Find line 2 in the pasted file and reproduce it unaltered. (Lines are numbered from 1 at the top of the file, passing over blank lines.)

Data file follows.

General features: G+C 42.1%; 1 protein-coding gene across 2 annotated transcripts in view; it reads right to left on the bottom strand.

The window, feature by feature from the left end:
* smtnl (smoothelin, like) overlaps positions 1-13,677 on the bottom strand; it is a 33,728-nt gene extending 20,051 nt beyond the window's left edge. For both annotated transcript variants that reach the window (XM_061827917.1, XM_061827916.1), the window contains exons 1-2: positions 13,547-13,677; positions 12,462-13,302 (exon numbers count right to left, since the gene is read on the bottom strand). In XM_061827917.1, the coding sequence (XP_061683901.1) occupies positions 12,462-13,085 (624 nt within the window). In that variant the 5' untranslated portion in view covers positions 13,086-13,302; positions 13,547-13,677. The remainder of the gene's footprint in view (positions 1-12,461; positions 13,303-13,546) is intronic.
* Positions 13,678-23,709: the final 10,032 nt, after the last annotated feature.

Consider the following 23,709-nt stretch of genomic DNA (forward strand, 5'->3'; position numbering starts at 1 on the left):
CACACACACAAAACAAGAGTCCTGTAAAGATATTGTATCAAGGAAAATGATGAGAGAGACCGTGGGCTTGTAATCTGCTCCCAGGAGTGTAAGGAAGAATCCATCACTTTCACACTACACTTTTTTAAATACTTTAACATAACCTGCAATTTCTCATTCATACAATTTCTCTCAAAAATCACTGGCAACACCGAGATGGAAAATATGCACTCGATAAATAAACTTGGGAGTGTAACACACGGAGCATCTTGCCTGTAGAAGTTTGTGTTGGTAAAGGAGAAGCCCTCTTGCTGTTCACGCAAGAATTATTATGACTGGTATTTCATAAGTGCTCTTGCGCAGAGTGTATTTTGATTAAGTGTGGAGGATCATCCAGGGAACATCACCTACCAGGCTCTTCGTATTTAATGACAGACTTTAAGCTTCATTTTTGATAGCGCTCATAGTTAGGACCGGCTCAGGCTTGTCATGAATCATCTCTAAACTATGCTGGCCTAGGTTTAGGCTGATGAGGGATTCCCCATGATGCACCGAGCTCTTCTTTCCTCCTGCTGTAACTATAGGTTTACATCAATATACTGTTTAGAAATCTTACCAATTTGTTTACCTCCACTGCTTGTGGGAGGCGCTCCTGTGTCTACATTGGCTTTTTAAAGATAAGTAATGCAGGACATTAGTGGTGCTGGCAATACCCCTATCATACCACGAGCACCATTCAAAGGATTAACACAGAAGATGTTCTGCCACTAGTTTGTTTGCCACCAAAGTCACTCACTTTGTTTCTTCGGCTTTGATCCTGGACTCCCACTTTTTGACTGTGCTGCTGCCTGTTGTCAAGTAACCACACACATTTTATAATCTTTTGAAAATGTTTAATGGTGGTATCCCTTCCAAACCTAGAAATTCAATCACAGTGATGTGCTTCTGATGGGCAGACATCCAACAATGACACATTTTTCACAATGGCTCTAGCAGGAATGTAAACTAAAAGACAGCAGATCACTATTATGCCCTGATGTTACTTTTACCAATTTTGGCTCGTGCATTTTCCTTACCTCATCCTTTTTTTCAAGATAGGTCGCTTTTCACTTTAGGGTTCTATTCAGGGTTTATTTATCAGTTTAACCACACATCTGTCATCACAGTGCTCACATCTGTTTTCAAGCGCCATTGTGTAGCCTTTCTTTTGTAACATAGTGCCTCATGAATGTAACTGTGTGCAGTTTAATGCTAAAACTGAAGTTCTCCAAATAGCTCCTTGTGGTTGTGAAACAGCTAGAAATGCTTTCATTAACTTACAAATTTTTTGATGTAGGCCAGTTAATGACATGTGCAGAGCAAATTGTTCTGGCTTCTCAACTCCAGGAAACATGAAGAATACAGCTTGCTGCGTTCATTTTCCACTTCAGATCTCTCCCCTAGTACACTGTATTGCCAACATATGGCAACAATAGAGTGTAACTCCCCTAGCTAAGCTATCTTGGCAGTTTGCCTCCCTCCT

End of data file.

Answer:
The window, feature by feature from the left end: